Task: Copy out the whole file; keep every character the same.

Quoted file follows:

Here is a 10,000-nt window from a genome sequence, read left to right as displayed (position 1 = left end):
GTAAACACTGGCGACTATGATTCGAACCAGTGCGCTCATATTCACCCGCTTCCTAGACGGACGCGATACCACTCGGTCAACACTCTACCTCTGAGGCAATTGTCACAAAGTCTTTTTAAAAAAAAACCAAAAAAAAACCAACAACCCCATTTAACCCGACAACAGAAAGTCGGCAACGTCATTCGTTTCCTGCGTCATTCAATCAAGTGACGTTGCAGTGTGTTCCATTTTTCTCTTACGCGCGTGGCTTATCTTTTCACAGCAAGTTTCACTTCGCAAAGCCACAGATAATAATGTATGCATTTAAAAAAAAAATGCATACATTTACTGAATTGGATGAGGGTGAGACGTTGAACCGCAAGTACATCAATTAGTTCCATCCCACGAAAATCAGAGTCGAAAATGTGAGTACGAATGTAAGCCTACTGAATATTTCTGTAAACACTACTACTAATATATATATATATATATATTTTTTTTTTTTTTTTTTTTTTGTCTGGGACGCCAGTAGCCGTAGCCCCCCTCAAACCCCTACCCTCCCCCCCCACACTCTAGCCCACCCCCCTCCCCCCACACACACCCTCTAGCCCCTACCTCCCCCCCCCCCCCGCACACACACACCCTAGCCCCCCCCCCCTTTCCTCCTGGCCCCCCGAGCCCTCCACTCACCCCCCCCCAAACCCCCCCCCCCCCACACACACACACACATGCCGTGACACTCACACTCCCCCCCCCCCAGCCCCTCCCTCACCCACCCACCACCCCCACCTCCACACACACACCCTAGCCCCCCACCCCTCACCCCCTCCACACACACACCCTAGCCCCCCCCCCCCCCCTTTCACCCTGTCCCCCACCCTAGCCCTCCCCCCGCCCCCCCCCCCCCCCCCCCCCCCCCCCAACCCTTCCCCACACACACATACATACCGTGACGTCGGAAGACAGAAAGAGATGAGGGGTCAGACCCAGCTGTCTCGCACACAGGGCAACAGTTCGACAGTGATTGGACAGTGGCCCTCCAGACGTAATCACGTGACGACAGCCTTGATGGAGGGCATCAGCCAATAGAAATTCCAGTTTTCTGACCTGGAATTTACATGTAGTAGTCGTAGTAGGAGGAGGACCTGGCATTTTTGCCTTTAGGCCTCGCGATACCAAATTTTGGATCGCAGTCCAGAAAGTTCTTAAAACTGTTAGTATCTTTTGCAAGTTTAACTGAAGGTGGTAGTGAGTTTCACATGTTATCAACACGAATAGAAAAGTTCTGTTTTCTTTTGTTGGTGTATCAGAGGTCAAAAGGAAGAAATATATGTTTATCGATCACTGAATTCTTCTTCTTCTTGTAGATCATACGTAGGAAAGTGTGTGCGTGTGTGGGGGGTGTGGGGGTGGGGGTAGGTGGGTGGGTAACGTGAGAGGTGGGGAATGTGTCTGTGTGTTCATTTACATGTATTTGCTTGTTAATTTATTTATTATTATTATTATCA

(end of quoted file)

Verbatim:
Here is a 10,000-nt window from a genome sequence, read left to right as displayed (position 1 = left end):
GTAAACACTGGCGACTATGATTCGAACCAGTGCGCTCATATTCACCCGCTTCCTAGACGGACGCGATACCACTCGGTCAACACTCTACCTCTGAGGCAATTGTCACAAAGTCTTTTTAAAAAAAAACCAAAAAAAAACCAACAACCCCATTTAACCCGACAACAGAAAGTCGGCAACGTCATTCGTTTCCTGCGTCATTCAATCAAGTGACGTTGCAGTGTGTTCCATTTTTCTCTTACGCGCGTGGCTTATCTTTTCACAGCAAGTTTCACTTCGCAAAGCCACAGATAATAATGTATGCATTTAAAAAAAAAATGCATACATTTACTGAATTGGATGAGGGTGAGACGTTGAACCGCAAGTACATCAATTAGTTCCATCCCACGAAAATCAGAGTCGAAAATGTGAGTACGAATGTAAGCCTACTGAATATTTCTGTAAACACTACTACTAATATATATATATATATATATTTTTTTTTTTTTTTTTTTTTTGTCTGGGACGCCAGTAGCCGTAGCCCCCCTCAAACCCCTACCCTCCCCCCCCACACTCTAGCCCACCCCCCTCCCCCCACACACACCCTCTAGCCCCTACCTCCCCCCCCCCCCCGCACACACACACCCTAGCCCCCCCCCCCTTTCCTCCTGGCCCCCCGAGCCCTCCACTCACCCCCCCCCAAACCCCCCCCCCCCCACACACACACACACATGCCGTGACACTCACACTCCCCCCCCCCCAGCCCCTCCCTCACCCACCCACCACCCCCACCTCCACACACACACCCTAGCCCCCCACCCCTCACCCCCTCCACACACACACCCTAGCCCCCCCCCCCCCCCTTTCACCCTGTCCCCCACCCTAGCCCTCCCCCCGCCCCCCCCCCCCCCCCCCCCCCCCCCCAACCCTTCCCCACACACACATACATACCGTGACGTCGGAAGACAGAAAGAGATGAGGGGTCAGACCCAGCTGTCTCGCACACAGGGCAACAGTTCGACAGTGATTGGACAGTGGCCCTCCAGACGTAATCACGTGACGACAGCCTTGATGGAGGGCATCAGCCAATAGAAATTCCAGTTTTCTGACCTGGAATTTACATGTAGTAGTCGTAGTAGGAGGAGGACCTGGCATTTTTGCCTTTAGGCCTCGCGATACCAAATTTTGGATCGCAGTCCAGAAAGTTCTTAAAACTGTTAGTATCTTTTGCAAGTTTAACTGAAGGTGGTAGTGAGTTTCACATGTTATCAACACGAATAGAAAAGTTCTGTTTTCTTTTGTTGGTGTATCAGAGGTCAAAAGGAAGAAATATATGTTTATCGATCACTGAATTCTTCTTCTTCTTGTAGATCATACGTAGGAAAGTGTGTGCGTGTGTGGGGGGTGTGGGGGTGGGGGTAGGTGGGTGGGTAACGTGAGAGGTGGGGAATGTGTCTGTGTGTTCATTTACATGTATTTGCTTGTTAATTTATTTATTATTATTATTATCA